Offshore wind power deployment got a boost on Monday as 10 northern European countries agreed to cooperate on infrastructure and regulations.
Energy ministers from Germany, Netherlands, Luxembourg, Norway, Sweden, France, Denmark, Ireland, Belgium and the UK inked the memorandum of understanding.
With the right policies in place, industry chiefs said they were confident the technology could compete on cost with new conventional generation within a decade.
In an open letter, heads of 11 companies including RWE, Vattenfall and Statoil forecast they could bring costs down to €80/MWh by 2025.
Offshore wind is a relatively expensive form of renewable power generation, with currents and saltwater making for tough conditions to build and run turbines in.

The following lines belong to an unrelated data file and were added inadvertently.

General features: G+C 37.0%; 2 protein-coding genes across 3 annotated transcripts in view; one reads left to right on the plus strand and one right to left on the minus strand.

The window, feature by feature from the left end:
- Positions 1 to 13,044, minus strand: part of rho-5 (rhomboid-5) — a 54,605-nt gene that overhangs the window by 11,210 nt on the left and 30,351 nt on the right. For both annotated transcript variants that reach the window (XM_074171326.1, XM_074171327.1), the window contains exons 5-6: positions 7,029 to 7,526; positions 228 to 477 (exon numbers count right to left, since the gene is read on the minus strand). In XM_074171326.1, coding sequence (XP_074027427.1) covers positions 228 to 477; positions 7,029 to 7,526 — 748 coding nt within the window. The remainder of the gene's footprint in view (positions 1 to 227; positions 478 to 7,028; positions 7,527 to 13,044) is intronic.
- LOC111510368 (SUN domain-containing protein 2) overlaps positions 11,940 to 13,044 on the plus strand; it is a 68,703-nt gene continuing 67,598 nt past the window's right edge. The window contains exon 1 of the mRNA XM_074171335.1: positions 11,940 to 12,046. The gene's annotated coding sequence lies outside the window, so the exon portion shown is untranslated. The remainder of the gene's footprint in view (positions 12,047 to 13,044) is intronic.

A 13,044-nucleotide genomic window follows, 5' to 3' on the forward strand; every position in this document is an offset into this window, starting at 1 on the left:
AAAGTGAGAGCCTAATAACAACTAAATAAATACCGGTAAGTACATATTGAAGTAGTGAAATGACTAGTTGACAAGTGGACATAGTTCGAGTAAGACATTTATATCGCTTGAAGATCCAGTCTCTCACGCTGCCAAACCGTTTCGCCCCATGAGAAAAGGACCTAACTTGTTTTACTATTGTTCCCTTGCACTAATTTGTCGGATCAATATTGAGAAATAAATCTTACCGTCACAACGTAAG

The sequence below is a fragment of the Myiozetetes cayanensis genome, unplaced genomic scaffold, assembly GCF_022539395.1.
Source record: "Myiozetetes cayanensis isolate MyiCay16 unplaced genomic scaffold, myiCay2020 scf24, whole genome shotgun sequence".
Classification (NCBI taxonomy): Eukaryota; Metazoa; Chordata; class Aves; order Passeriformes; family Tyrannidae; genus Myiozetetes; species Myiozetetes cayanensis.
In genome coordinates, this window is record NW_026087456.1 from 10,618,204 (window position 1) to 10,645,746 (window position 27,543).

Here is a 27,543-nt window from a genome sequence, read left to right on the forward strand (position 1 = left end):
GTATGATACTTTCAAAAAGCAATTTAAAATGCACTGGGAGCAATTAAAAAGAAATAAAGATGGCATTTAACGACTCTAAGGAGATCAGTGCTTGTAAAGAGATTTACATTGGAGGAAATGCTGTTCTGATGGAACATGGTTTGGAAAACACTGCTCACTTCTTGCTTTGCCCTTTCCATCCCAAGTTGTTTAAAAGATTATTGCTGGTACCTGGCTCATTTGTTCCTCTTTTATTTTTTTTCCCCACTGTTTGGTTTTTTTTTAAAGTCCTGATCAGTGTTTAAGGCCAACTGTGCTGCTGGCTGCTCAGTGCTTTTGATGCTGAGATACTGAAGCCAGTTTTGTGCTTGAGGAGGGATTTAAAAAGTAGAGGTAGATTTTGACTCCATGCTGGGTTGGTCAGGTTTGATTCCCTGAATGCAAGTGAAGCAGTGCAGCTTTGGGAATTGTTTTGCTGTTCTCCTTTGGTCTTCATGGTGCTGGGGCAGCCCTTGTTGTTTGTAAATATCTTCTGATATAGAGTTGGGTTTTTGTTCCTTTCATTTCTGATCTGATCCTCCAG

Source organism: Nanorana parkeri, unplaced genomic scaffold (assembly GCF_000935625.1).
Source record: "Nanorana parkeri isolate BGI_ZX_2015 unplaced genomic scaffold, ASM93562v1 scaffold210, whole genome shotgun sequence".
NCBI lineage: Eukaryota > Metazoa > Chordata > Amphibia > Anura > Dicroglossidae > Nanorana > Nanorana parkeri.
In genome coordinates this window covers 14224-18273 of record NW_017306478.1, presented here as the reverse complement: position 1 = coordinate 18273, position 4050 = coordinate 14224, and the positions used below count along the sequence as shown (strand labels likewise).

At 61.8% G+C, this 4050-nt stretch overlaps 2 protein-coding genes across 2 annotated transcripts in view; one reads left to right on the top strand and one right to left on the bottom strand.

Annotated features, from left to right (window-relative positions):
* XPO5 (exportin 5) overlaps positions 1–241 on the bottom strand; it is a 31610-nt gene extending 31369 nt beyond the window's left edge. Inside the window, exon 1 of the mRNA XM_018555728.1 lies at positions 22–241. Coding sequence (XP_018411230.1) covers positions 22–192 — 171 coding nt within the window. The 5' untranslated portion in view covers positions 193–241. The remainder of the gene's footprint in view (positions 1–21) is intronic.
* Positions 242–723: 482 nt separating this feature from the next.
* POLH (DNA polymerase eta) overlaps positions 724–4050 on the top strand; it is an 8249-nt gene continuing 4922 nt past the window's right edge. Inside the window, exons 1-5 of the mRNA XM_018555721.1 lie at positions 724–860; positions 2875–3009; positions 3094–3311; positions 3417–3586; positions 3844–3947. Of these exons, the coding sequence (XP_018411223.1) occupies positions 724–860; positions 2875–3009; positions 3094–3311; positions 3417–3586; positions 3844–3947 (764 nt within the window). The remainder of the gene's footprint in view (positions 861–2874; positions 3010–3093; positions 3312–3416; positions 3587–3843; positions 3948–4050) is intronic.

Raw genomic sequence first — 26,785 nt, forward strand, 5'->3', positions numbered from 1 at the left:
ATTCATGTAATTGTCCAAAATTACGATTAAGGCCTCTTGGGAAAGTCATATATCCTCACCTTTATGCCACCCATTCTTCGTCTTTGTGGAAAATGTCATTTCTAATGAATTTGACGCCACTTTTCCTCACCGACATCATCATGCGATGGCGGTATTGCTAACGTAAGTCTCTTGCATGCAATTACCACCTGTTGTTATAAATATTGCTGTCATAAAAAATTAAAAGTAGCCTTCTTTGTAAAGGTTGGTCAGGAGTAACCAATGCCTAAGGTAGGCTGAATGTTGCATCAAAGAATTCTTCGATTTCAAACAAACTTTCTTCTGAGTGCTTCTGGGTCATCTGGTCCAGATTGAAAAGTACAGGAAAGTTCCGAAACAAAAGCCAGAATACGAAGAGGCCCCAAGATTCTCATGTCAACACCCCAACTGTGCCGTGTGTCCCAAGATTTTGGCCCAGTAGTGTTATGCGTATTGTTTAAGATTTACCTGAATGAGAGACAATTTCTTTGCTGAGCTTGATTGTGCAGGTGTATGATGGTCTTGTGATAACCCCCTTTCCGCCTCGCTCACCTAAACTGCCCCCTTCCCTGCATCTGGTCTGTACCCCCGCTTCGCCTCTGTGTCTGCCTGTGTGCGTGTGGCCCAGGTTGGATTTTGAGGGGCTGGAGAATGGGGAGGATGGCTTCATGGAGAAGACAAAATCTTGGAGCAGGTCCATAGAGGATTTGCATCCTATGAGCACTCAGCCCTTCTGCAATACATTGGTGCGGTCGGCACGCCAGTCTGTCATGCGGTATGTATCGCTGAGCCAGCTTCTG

On the other hand, offshore arrays can be built at greater scale and harness stronger winds than those on land. The world’s largest, the London Array, has a maximum capacity of 630MW.
They are “indispensable” for the EU to meet its target of slashing greenhouse gas emissions 80-95% by 2050, the ministers said.
They committed to harmonise rules, share data and improve coordination on the grid infrastructure needed to deliver offshore power to consumers.
Giles Dickson, CEO of WindEurope, said in a statement: “It’s a good combination of top-down and bottom-up: top-down political commitment to take bottom-up practical action to reduce costs and facilitate the deployment of offshore wind…
“It’s a clear statement of intent that gives confidence to the offshore wind industry and will help drive further investments.”